Slack is unbelievable. I had "experimented" with several flavors of linux for years now. I've used Redhat and its various flavors (Fedore, Mandrake) I tried SuSe, Solaris, Knoppix, and briefly Debian. I didn't care for any of them honestly. Thankfully I downloaded Slack and gave it a spin. Slack just felt right from the moment I started using it. I see no learning curve, it's incredibly straight forward and easy to work with. I honestly can't say enough good things about this flavor of Linux. And I honestly can't think of one negative experience or con. Sorry to be such a Slackware fanatic, but I can't help it. ;)
 
Old 02-14-2005, 10:54 AM   #25
thick_guy_9
 
Registered: Jan 2004
Distribution: VMS, RHEL, Slackware & FreeBSD
Posts: 99

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Would you recommend the product? yes | Price you paid?: D/L | Rating: 8

Pros: lean, clean and no Customisations (to kernel, KDE etc)
Cons: horrendous package management. GNOME may be dropped


I had a P200MMX with 256 MB / 40 GB RAM & HDD resp running FreeBSD with FVWM2, happily. But since it could not install SOlaris, I bought an AMD 2400+, 256 MB.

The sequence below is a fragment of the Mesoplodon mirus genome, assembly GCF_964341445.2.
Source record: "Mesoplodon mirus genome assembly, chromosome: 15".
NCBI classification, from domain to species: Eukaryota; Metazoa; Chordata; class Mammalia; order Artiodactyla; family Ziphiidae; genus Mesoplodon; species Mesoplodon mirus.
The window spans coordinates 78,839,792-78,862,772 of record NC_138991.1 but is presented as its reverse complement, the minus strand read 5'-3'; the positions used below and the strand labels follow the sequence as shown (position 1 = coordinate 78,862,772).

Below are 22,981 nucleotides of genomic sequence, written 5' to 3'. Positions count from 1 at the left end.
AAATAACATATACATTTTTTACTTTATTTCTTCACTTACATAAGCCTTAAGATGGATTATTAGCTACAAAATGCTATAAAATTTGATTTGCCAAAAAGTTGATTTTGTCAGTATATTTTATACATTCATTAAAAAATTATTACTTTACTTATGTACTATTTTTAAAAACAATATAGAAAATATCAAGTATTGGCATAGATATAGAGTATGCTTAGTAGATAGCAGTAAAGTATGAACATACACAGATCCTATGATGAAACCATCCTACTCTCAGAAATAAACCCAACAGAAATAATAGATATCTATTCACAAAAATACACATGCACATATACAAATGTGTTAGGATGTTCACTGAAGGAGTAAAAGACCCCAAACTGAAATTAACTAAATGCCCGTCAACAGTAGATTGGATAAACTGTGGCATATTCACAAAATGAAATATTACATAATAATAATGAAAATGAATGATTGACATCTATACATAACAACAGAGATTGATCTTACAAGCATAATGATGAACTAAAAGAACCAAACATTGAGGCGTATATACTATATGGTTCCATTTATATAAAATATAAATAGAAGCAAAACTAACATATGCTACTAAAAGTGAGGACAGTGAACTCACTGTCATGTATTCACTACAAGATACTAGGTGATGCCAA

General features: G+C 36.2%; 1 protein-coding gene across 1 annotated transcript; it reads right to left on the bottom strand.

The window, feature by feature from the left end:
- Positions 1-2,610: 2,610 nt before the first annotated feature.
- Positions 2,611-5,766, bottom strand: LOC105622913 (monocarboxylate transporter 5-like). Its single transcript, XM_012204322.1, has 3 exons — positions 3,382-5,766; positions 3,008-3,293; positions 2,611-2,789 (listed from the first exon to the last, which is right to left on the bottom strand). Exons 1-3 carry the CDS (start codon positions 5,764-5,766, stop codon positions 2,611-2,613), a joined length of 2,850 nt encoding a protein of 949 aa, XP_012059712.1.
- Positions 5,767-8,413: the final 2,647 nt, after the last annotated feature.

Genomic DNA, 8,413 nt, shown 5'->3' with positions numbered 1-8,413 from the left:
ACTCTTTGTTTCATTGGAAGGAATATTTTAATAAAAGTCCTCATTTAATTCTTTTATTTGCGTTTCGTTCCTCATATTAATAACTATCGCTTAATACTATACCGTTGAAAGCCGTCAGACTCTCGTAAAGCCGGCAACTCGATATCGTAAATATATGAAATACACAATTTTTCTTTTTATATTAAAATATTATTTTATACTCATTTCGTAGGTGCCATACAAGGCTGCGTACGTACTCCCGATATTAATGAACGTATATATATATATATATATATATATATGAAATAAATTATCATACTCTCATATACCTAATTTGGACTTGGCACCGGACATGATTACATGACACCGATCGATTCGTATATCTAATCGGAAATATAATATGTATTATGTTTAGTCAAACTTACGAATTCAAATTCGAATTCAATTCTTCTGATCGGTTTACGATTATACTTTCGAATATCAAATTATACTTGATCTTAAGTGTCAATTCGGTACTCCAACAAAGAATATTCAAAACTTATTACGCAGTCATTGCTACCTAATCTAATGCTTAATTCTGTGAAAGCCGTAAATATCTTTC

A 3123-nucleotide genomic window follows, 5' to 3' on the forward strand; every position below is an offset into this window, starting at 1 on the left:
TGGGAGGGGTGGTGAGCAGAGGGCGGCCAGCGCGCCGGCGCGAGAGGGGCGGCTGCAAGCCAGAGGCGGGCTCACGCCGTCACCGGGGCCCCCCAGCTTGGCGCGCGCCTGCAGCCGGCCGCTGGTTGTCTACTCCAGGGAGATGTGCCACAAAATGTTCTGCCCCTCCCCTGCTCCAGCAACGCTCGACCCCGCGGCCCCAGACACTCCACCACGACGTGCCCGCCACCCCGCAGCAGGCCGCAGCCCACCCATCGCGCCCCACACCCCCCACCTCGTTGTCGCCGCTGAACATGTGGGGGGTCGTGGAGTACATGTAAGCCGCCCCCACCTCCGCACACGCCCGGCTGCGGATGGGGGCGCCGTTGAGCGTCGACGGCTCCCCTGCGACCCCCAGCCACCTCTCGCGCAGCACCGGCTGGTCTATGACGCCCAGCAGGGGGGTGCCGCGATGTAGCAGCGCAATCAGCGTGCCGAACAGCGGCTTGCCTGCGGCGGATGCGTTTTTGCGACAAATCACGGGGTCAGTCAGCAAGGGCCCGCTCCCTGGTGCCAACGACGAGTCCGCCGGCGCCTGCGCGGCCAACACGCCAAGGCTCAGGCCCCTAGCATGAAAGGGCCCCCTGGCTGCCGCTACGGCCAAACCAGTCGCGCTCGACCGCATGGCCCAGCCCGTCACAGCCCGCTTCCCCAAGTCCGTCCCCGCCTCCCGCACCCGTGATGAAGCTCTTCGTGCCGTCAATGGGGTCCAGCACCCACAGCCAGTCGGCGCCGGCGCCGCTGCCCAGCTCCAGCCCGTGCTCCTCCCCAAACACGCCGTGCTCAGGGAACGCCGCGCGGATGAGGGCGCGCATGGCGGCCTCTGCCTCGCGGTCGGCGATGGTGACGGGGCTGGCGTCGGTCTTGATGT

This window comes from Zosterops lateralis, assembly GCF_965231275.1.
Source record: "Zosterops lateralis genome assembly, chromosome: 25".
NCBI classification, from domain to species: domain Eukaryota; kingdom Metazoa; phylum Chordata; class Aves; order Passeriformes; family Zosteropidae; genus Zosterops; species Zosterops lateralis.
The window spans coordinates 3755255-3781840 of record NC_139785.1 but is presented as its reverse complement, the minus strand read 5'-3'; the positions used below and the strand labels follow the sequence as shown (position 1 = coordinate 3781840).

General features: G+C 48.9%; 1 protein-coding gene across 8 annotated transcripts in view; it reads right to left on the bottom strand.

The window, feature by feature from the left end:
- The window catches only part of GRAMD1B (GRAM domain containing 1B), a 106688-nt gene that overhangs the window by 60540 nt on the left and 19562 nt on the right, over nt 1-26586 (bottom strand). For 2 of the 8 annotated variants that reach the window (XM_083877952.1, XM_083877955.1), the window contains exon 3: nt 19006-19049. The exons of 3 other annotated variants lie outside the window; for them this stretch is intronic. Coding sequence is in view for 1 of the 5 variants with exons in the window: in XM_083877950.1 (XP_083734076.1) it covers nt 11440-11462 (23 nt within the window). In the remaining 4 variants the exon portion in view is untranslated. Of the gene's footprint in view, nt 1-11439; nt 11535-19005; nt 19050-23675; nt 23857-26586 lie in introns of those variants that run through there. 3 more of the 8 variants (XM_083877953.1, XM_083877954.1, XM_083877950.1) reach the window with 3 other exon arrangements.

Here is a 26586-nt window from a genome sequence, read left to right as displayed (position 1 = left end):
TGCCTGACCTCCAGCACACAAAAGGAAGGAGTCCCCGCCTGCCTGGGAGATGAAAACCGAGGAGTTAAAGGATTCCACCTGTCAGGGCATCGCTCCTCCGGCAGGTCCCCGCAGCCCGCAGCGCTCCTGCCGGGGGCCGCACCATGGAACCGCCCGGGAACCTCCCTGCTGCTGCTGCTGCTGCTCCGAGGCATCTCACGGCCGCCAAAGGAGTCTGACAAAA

Trouble was I ended up getting a SiS 200 Xabre card, which, while not a bad card under windows, has pathetic X support. So Slackware 10 was my first real taste of linux. ( I had Mandrake installed before, but felt too scared to touch anything).

Things I like: it is clean. Just like FreeBSD. You can control about every file that gets installed. No customisations. I have heard it is possible to do a clean compile of software from source. (be warned though: you are COMPLETELY at the mercy of the maintainer of the project, it is not really a slackware problem/feature). Also once installed it is simple, there are handy utilities to set up a dial-up connection etc. You don't HAVE to have KDE / GNOME to connect to the web.

CONS: Package management is horrible. I like using gnotepad+. I never knew that such an app existed.
PLus documentation is non-existent.

Actually, FreeBSD is better than probably all distros. Only reason I have stopped using it is they have a horrible USB implementation.

 
Old 02-15-2005, 12:51 PM   #26
cb951303
 
Registered: Jan 2004
Distribution: Slackware 11 + Dropline Gnome 2.16
Posts: 194

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Would you recommend the product? yes | Price you paid?: D/L | Rating: 10

Pros: most stable and fastest distro ever
Cons: lack of package dependencie auto-check


this is the best linux distro I've ever used.(i tired almost 30 distros including debian, red-hat, mandrake, suse...)
i'm using it now for 4 years and I can tell that it never crashes.even if i don't reboot my computer for 3 days, it still works like a charm.

the only(and I mean ONLY) negative aspect is that there isn't an auto-checker for binary package dependencies.
don't get me wrong, the "tgz" package system is very good and simple but a little "dependencie check" tool would be great.